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As the US troops exit Afghan land, the continuous attempt by the Taliban to capture majority of provinces and eventually Kabul is underway, risking the geo-political relations and strategic understanding of Afghanistan with its ally nations. The war-torn country seems to be in a huddle of proceeding towards a complete breakdown, which might lead to civil war. Meanwhile, the Taliban and the Afghan government are trying to lobby for a peace deal and announce a truce in backchannel talks in Qatar, but the terror outfit has put a clear condition to first oust President Ashraf Ghani and thereafter form a new government via negotiation.
According to US General Mark Milley, the Taliban now controls about half of Afghanistan’s 419 district centres. The US, in its misadventures in Afghan in the last two decades, achieved minimal output due to its over-dependency on Pakistan to carry forward the motive. Except for the killing of Osama Bin Laden, the US couldn’t derive regional peace, building a credible state structure, women’s rights, general education, creation of private enterprises among other primary objectives to curtail the conflict and has been stretching the war since a long period.
One of the most affected nations due to the Afghan-Taliban conflict would be India as its stakes are high in Afghanistan. The Indian subcontinent has always rubbed shoulders with the Afghan establishment and worked for development and prosperity of the latter. While the tuning between the two countries has been strategic and filled with camaraderie, now the Taliban’s shadow looms large over India’s economic investment in Afghanistan, which tunes to over 400 projects that India undertook in 34 provinces.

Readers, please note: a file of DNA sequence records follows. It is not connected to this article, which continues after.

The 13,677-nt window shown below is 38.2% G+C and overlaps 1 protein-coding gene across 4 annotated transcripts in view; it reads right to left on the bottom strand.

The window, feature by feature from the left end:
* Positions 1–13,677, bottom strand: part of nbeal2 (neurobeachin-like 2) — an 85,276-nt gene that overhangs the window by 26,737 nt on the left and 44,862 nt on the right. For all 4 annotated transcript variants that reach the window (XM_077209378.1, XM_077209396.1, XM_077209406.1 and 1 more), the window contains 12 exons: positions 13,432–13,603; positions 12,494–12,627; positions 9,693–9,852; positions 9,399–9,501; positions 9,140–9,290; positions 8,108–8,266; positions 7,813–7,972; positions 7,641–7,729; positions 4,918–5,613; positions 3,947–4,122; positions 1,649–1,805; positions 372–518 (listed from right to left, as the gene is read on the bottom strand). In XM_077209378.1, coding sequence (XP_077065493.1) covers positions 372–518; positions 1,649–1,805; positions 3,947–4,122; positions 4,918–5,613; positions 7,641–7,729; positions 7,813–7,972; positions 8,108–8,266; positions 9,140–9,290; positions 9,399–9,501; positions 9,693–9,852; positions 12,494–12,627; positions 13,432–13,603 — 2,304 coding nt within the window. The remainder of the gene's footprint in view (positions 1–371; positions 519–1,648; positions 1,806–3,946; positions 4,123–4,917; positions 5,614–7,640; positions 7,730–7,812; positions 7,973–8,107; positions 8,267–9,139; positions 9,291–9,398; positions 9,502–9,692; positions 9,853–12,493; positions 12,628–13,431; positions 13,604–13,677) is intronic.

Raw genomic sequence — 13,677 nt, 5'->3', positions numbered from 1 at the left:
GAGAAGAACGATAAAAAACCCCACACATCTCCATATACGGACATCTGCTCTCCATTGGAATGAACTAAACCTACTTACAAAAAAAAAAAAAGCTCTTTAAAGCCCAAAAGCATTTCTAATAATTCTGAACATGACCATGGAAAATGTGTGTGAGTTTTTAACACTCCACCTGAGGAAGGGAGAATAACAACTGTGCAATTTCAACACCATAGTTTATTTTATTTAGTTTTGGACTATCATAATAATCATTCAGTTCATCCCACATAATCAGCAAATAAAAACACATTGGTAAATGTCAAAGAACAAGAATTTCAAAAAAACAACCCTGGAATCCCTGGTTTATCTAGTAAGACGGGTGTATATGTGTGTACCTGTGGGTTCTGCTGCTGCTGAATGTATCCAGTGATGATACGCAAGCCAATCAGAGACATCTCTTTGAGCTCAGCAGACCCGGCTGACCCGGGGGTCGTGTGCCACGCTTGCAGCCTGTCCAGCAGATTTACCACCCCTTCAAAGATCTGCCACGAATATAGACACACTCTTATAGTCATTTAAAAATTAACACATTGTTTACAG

India has built vital dams, roads, schools, hospitals, electricity transmission lines and substations among others which remains a greatest infrastructural push for Afghanistan on the path of development. India’s assistance in rebuilding Afghan is estimated to be worth over $3 billion and India has also built the Afghan Parliament at $90 million which was inaugurated by Prime Minister Narendra Modi in 2015.
But in future economic reconstruction of Afghanistan, China will be a dominant factor as its dream project of Belt and Road Initiative via China-Pakistan Economic Corridor has considerable presence in Afghanistan and passes through Chabahar port. But Beijing will be wary of Taliban’s extremist nature as in a recent blast in Pakistan, nine Chinese nationals were also killed; alongside, Xi Jinping government’s misadventures in Xinjiang province with Uighur Muslims might boomerang in Afghan-Taliban deal.
So, the upcoming Shanghai Cooperation Organisation (SCO) meet could be a game-changer for Afghanistan’s future, considering it’ll be a forum to see geo-political play among some of the most important neighbours of Afghanistan like Pakistan, India, Russia, China, Uzbekistan, etc. Russia has its own concerns with Afghanistan, the latter becoming another Islamic State.
But can the Taliban spring a surprise and take a stand to be nationally oppressive but lowering international terrorism? Can we expect a moderate Taliban in the long run? The answer lies more in the matter of hope, where one can expect the Taliban moving the country to be more accommodative of minorities and far less interested in promoting religious extremism and violence in other countries.
Afghanistan has an incentive of being reasonable but being wary of ideologues is acceptable as they have a logic of their own. If the Taliban 2.0 version can be different from Taliban 1.0, then a whole new possibility and geo-political alliances will spring up. As India doesn’t have direct access to Afghanistan, the indirect aid of Iran in the last two decades has helped India rebuild the new Afghanistan. And it seems India will be looking for greater regional diplomacy with Iran and Russia in context of Afghan-Taliban’s future course of action, which can be illustrated during the upcoming SCO meet, since India has moderate foreign relations with these two countries. Because India can’t act in isolation, leaving a vacuum in Afghanistan now could be dangerous.
These pieces are being published as they have been received – they have not been edited/fact-checked by ThePrint.